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View Poll Results: Would you buy a Rem 700
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Remington 700 quality

 
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  #57  
Old 02-26-2012, 12:37 PM
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Join Date: Jun 2010
Location: greenwood, IN
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Re: Remington 700 quality

Quote:
Originally Posted by highridge1 View Post
Even with all the bashing the remington 700 is still the most proven rifle out there and the most copied action. Are they all perfect?? No . When you build way more rifles than anyone else there is going to be more with troubles than others. There's alot to like about a rifle action that is so simple and effective.
actually the most proven rifle would be a 98 Mauser without the slightest second thought. The next ones would be the Marlin 336 and the Winchester 94. After that I'd think of a MK. V. Weatherby
gary
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  #58  
Old 02-26-2012, 12:39 PM
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Re: Remington 700 quality

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Originally Posted by Mike 338 View Post
Agreed. A beautiful design indeed but being on top is the worst reason to take your pedal off the gas pedal. Triggers like gravel, flimsy hollow stocks and poor accuracy are not an engineering design problem. That's corporate culture and it goes from the top all the way to the janitor. The idea that being the most successful should exempt them from producing high quality is counter intuitive. When was the last time you heard someone say "It'll be a cold day in hell before you pick up a Remington that wasn't a tack driver" or "You never find a Remington for sale cause nobody's willing to part with it".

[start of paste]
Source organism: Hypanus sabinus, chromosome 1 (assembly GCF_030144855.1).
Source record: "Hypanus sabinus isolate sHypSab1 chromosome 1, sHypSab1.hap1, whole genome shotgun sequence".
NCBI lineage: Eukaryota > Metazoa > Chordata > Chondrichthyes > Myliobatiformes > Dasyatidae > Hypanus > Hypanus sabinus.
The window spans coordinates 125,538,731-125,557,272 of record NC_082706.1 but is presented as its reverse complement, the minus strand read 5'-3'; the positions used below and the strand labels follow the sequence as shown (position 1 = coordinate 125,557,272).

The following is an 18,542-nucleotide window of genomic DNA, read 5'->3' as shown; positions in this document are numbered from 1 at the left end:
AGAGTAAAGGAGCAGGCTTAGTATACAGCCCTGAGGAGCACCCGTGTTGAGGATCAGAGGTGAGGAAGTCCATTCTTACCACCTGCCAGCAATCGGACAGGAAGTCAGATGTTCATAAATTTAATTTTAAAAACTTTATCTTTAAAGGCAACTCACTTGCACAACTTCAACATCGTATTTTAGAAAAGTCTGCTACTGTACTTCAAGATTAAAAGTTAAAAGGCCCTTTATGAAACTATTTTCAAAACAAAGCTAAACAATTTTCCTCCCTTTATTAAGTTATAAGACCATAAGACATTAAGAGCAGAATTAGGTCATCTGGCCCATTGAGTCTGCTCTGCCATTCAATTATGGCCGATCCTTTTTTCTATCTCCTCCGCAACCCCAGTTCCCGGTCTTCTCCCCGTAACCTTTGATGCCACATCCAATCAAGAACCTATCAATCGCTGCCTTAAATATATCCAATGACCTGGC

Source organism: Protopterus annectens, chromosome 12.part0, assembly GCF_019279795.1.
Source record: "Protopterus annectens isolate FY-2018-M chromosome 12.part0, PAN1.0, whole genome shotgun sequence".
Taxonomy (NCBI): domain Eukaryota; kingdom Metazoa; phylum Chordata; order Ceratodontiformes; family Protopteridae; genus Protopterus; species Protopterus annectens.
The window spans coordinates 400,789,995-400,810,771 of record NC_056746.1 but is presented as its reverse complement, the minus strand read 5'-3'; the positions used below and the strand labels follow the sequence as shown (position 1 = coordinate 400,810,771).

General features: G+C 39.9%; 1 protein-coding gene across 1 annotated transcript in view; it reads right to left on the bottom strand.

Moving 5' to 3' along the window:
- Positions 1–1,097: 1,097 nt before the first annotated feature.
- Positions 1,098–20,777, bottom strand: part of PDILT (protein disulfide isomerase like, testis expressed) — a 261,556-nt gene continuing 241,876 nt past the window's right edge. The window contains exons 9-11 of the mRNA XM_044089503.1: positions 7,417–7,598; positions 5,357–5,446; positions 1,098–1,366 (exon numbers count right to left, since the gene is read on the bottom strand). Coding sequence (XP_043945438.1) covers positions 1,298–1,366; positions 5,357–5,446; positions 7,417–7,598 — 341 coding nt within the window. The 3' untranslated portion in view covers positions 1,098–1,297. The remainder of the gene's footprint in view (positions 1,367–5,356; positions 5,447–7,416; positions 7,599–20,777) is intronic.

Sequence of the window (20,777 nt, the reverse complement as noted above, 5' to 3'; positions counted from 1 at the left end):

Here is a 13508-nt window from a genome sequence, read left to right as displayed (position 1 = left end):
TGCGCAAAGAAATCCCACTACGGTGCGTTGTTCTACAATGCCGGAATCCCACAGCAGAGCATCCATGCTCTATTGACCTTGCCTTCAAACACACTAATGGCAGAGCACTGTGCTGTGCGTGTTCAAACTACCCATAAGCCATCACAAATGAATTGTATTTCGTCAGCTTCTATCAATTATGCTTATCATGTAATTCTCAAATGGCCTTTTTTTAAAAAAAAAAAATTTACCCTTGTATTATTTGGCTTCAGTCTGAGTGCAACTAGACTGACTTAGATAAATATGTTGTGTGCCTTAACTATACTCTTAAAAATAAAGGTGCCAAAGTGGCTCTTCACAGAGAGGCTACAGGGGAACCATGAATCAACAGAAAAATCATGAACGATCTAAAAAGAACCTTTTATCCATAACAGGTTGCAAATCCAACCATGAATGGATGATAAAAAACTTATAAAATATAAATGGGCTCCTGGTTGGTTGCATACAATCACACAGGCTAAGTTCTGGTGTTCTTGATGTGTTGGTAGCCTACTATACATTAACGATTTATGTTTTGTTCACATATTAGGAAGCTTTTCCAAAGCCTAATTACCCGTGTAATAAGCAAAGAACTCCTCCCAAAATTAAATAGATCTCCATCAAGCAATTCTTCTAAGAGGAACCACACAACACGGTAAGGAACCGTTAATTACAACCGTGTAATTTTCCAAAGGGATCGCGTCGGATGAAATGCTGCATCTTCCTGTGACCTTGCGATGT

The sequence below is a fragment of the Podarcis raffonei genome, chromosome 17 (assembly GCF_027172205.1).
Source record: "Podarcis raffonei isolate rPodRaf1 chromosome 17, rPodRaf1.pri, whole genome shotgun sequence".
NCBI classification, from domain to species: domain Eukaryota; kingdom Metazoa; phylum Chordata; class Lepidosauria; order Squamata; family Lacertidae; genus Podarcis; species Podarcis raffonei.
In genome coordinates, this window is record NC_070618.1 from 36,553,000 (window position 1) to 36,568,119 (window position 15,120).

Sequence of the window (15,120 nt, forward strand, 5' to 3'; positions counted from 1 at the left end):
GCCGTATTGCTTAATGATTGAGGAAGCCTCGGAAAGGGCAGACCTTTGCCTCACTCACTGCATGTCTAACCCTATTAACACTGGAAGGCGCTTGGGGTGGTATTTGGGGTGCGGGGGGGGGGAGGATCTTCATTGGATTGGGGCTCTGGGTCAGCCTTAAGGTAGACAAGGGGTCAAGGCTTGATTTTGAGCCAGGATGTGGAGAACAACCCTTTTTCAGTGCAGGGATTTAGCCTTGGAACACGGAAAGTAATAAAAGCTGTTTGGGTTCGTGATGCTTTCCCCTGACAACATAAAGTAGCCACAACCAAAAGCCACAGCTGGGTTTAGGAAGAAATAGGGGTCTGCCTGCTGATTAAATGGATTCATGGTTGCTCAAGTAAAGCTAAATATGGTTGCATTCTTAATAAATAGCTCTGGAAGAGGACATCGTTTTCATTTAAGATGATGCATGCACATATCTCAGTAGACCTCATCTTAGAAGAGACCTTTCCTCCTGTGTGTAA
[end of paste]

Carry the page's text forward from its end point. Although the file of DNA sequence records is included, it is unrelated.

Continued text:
Don't get me wrong. They're not junk. The people making them just aren't up to the job of producing them.
alot of why the don't shoot goes back to process engineering. Remington does not take care of it's tooling, and seems to have no interest in doing so.
gary
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  #59  
Old 02-27-2012, 10:28 AM
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Join Date: Jan 2009
Location: GSP, SC, USA
Posts: 623
Re: Remington 700 quality

Quote:
Originally Posted by Altiman94 View Post
I have two Remington 700's and .................................................. ................Rifle 2 (.243 ADL bought brand new in 2012) is a 'decent' gun. Same as above, it's not free-floated. The no-drop plate is kind of a pain for hunting and I'm getting 1.5-2" groups @ 100 yards. I haven't spent enough time developing a load for this gun....so testing is on-going.

Both rifles need to be bedded and free-floated. I guess for a $400 you can't expect much more than what I'm currently getting. I think some stock work will help them both tremendously for accuracy.

INFO: Read a post on here back in Jan 2012 about another old fart {like me}getting a .223 or .243 cause of a bad shoulder and it rang my bell.........Dang, I'm older than dirt, still 10' tall & bullet proof, but odds are I better plan ahead. After $$ analysis, Youth model 700 ADL-3x9 scope_ with New "X" trigger 20" tube-9.125 twist_ .243 was clear choice for my 3 YO GranDaughter, and my type of hunting. Wally World is only one inside of 100mi in stock so for $397.00 it came home. My GUN shop advisor said his 6mms did not like anything over 95gr. So, I based on his knowledge alone, mandated that 80gr TTSX and 80gr GMX would be our HUNTING ammo. Get it now or they will stop making it!!!!
10 Boxes of each along with 2 or 3 of all 10 or 12 other bullet & Mfg. types made- 100grs down to 58gr Vmax. We have a life time supply of ammo as well as Lee collet die set and gobbs of bullets (primers & powders are a given-from 338WM stash). I was so dissapointed comparing my first 700 vs my {$575}Tikka T3-338WM SS lite when I bolted the 700 first time-but I got what I paid for -OR DID I??????

Quote:
Originally Posted by Trickymissfit View Post
Then I saw this 700VS in .223, and just had to have it. It was a rock solid 4.25" rifle with hand loads! I thought it was just me, and loaned it to a couple very well known bench rest shooters, who called me up to ask how I managed to get 4" groups? there were major bedding issues. I rebuilt it from one end to the other, and ended up The barrel was so rough it tore up patches. The bolt seated on a burr that was over .06" tall! The chamber was cut at an angle and .007" off center. Andwith a 20" barrel (lost about 75fps). It now shoot in the fours (as in .45"). I like the rifle, but also should have been in the trash can from the get go.